BELONGING

How Iman Benet Lewis, LA Neighbor and Chef, Creates Community

By

Becca Siegel

– VOL. 17

Please note: This article contains references to suicide and self-harm, which may be triggering to some readers

By the end of the night at a Dig In dinner hosted by Chef Imán Benét Lewis in DTLA this summer, nearly all the Venn neighbors sitting around the table had connected. This meal wasn’t just any dinner—with a design concept rooted in the idea of exploring “home,” this local event has jump-started a supper series that will bring out the theme of “The Dinner Party as an Act of Revolution.”

Chef Imán is a self-described culinary artist, writer, and human rights activist. Originally from Oakland, CA where the “revolutionary spirit” was born as Imán likes to say,  this multi-talented creator and organizer embodies a deep love for the healing powers in food, and sharing meals with other people. 

Image of Iman Benet Lewis LA

Iman, a neighbor living in Venn’s DTLA community, finds purpose in the healing powers of food and sharing meals with other people. 

Chef Imán is a self-described culinary artist, writer, and human rights activist. Originally from Oakland, CA where the “revolutionary spirit” was born as Imán likes to say,  this multi-talented creator and organizer embodies a deep love for the healing powers in food, and sharing meals with other people. 

Prior to 2020, Imán was working as an events coordinator. In 2020, there was a full stop to everything she was building in a career. She was faced with questions: what if her career, and the identity it comes along with, aren’t options anymore? What if life ends tomorrow? Is this something to pursue?

She decided she wanted her life to be about what she loves, and what she loves is food. She loves feeding people, nourishing them with food, her writing and her story. 

Seizing the opportunity to live, and love, fully

Image of Iman Benet Lewis LA

It feels revolutionary to be gathered in the name of love and healing,” says Iman of coming together around a table to share a meal. 

Imán’s passion for food is rooted in her own personal history. When she was 16, she was battling severe depression and anxiety. A year later she hit a low and tried to commit suicide. She remembers waking up that that morning and recognizing that she had an opportunity: to continue down the spiral, or make her life “worth it.” And in fact, that opportunity could be a gift for those around her, too. She wanted the story of her life to be that she faced hardship, and instead, decided to make it worth it to live fully and love fully.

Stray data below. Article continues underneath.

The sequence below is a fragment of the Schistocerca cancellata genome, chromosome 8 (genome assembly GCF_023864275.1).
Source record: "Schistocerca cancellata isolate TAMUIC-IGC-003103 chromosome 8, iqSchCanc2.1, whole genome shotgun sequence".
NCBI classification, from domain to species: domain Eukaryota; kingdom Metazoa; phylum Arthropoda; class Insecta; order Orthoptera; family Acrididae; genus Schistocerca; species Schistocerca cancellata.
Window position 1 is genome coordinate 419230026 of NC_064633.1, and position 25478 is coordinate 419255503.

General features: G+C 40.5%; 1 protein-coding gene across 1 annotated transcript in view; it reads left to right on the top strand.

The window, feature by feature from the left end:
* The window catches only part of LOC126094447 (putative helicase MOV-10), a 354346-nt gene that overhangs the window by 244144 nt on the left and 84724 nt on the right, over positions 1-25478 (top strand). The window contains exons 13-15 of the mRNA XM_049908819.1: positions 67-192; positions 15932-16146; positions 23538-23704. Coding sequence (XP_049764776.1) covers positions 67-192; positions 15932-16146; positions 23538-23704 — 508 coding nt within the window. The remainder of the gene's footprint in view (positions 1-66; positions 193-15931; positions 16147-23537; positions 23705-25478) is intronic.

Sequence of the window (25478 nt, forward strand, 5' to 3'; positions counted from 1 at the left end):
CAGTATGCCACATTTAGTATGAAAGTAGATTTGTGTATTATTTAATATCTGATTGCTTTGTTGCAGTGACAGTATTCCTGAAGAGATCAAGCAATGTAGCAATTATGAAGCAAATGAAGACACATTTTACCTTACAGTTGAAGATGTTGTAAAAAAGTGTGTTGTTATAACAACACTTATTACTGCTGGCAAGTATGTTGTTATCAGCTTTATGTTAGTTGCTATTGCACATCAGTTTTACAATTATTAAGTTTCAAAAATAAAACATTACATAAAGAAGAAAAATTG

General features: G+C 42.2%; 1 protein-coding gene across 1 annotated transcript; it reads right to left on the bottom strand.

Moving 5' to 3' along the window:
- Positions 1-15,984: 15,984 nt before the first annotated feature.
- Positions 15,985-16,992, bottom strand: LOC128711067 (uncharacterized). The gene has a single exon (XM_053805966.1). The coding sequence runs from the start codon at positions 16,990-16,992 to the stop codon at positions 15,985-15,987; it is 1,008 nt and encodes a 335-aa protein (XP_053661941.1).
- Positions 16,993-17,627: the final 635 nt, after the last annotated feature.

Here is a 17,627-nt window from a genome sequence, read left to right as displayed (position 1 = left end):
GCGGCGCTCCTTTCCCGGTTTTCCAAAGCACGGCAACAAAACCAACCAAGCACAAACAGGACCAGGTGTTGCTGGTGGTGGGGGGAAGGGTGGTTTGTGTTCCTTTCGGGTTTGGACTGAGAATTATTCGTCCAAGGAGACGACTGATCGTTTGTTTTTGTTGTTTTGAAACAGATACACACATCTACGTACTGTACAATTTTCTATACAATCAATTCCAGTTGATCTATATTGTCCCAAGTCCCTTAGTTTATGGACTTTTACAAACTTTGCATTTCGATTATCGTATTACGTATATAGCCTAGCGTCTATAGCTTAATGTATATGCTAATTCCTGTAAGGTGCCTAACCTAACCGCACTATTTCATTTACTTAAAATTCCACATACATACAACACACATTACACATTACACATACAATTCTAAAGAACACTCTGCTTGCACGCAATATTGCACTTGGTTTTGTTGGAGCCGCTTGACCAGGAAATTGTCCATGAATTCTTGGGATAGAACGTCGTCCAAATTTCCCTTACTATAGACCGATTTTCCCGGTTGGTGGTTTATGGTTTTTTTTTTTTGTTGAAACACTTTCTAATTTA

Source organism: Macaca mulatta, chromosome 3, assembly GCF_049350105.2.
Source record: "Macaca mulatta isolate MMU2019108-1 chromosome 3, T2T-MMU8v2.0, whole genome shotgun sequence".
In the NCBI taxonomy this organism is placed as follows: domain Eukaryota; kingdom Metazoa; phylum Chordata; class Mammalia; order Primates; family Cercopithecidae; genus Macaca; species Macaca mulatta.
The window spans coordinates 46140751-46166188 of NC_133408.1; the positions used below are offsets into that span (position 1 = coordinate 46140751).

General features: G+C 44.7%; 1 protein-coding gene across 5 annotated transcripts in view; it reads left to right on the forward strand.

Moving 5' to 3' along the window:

She went on a journey from that point to “change everything.” The first thing she decided to change was what she ate. She recognized that the relationship between what she was eating was how she was feeling. The more foods she ate that were “inherently alive,” the more alive she wanted to be. 

Imán became a “fully different human being,” and went on a plant-based journey. In 2021, she released a cookbook, called Alive Again: the Gift of Eating Well, with the story of how she healed through food. 

Sharing her gift and, her cooking, with the community

In partnership with Venn, Imán decided that the first dinner event in the new series should explore the concept of home, and the importance in creating a sense of home. 

Image of Iman Benet Lewis LA

For her next dinner party, Imán plans to focus on “home, food, art, and “the things that make us come alive.” 

“For me, home is bringing friends around a table and sharing meals with them, knowing my neighbors, and sharing in that spirit,” Imán says. “We wanted to bring that to life through Venn’s Dig In Dinner.  So the conversation prompted the idea of the dinner party as a “revolution.” Once people were gathered, passing plates and talking about what home meant to us, this was what community meant: sharing felt revolutionary in a time of chaos and fear. It feels revolutionary to be gathered in the name of love and healing.” 

Rediscovering the sacredness of home

As Imán hosted the dinner in her home, she wanted to really focus on the idea of home: “We invited my neighbors! One of them is from France, and the other is from the Midwest. They said that living in LA is “transactional,” and this is the first community we’ve all been able to build together. It reminded everyone of being back home, being in community, going down the street to borrow sugar from your neighbor. There is a sacredness to that.” 

For the focus of her next community dinner, Imán is considering exploring the things that are core to human beings: home, food, art, and “the things that make us come alive.” 

“It’s organic,” she says, “Doing what feels right in the moment, exploring food as art, running with themes that are integral to being alive.” 

“Once we can provide spaces for others to be well, that’s when we’ll be most effective for the causes we really care about,” Imán explains. “That’s the first step toward making meaningful change in the world.”

Learn more about Imán at her Instagram, website and TikTok